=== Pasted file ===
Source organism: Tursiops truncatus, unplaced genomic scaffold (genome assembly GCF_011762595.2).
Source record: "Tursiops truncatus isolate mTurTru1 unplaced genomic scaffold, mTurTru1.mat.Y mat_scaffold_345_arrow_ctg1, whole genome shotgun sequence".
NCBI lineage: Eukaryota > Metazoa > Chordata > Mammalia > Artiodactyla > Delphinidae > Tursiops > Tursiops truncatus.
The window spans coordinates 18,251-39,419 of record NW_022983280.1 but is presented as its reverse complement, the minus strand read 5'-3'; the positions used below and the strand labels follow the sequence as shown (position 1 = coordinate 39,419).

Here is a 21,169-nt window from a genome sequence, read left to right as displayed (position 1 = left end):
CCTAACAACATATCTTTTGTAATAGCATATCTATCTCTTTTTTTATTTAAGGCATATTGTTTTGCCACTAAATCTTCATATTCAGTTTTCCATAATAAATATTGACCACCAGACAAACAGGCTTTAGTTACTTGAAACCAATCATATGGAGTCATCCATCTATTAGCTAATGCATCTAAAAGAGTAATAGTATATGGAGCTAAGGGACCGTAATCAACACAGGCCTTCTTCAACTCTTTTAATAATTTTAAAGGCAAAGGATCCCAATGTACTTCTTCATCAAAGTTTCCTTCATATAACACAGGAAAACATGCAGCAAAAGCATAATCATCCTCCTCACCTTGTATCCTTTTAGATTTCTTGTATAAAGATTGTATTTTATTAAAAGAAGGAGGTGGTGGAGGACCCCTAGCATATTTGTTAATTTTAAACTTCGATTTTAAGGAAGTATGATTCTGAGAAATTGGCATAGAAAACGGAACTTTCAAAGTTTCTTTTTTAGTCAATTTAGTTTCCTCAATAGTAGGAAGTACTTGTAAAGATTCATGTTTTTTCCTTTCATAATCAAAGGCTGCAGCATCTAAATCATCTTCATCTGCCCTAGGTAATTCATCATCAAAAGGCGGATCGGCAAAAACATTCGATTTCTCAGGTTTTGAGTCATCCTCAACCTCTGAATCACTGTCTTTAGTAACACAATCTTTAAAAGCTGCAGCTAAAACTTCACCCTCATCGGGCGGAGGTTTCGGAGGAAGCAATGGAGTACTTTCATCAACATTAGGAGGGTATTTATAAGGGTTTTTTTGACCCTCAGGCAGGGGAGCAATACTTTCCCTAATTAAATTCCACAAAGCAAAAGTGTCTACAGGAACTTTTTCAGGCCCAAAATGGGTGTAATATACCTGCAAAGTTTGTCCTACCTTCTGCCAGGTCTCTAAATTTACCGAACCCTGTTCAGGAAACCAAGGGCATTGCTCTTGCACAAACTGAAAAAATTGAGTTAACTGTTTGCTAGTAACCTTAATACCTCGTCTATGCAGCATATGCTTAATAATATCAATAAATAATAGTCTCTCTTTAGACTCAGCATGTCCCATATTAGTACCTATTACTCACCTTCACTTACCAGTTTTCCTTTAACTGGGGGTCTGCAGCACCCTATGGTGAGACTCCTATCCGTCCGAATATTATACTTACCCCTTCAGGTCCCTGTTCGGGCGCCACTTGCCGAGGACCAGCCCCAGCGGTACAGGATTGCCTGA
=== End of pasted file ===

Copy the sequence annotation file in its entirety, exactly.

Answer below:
Source organism: Tursiops truncatus, unplaced genomic scaffold (genome assembly GCF_011762595.2).
Source record: "Tursiops truncatus isolate mTurTru1 unplaced genomic scaffold, mTurTru1.mat.Y mat_scaffold_345_arrow_ctg1, whole genome shotgun sequence".
NCBI lineage: Eukaryota > Metazoa > Chordata > Mammalia > Artiodactyla > Delphinidae > Tursiops > Tursiops truncatus.
The window spans coordinates 18,251-39,419 of record NW_022983280.1 but is presented as its reverse complement, the minus strand read 5'-3'; the positions used below and the strand labels follow the sequence as shown (position 1 = coordinate 39,419).

Here is a 21,169-nt window from a genome sequence, read left to right as displayed (position 1 = left end):
CCTAACAACATATCTTTTGTAATAGCATATCTATCTCTTTTTTTATTTAAGGCATATTGTTTTGCCACTAAATCTTCATATTCAGTTTTCCATAATAAATATTGACCACCAGACAAACAGGCTTTAGTTACTTGAAACCAATCATATGGAGTCATCCATCTATTAGCTAATGCATCTAAAAGAGTAATAGTATATGGAGCTAAGGGACCGTAATCAACACAGGCCTTCTTCAACTCTTTTAATAATTTTAAAGGCAAAGGATCCCAATGTACTTCTTCATCAAAGTTTCCTTCATATAACACAGGAAAACATGCAGCAAAAGCATAATCATCCTCCTCACCTTGTATCCTTTTAGATTTCTTGTATAAAGATTGTATTTTATTAAAAGAAGGAGGTGGTGGAGGACCCCTAGCATATTTGTTAATTTTAAACTTCGATTTTAAGGAAGTATGATTCTGAGAAATTGGCATAGAAAACGGAACTTTCAAAGTTTCTTTTTTAGTCAATTTAGTTTCCTCAATAGTAGGAAGTACTTGTAAAGATTCATGTTTTTTCCTTTCATAATCAAAGGCTGCAGCATCTAAATCATCTTCATCTGCCCTAGGTAATTCATCATCAAAAGGCGGATCGGCAAAAACATTCGATTTCTCAGGTTTTGAGTCATCCTCAACCTCTGAATCACTGTCTTTAGTAACACAATCTTTAAAAGCTGCAGCTAAAACTTCACCCTCATCGGGCGGAGGTTTCGGAGGAAGCAATGGAGTACTTTCATCAACATTAGGAGGGTATTTATAAGGGTTTTTTTGACCCTCAGGCAGGGGAGCAATACTTTCCCTAATTAAATTCCACAAAGCAAAAGTGTCTACAGGAACTTTTTCAGGCCCAAAATGGGTGTAATATACCTGCAAAGTTTGTCCTACCTTCTGCCAGGTCTCTAAATTTACCGAACCCTGTTCAGGAAACCAAGGGCATTGCTCTTGCACAAACTGAAAAAATTGAGTTAACTGTTTGCTAGTAACCTTAATACCTCGTCTATGCAGCATATGCTTAATAATATCAATAAATAATAGTCTCTCTTTAGACTCAGCATGTCCCATATTAGTACCTATTACTCACCTTCACTTACCAGTTTTCCTTTAACTGGGGGTCTGCAGCACCCTATGGTGAGACTCCTATCCGTCCGAATATTATACTTACCCCTTCAGGTCCCTGTTCGGGCGCCACTTGCCGAGGACCAGCCCCAGCGGTACAGGATTGCCTGA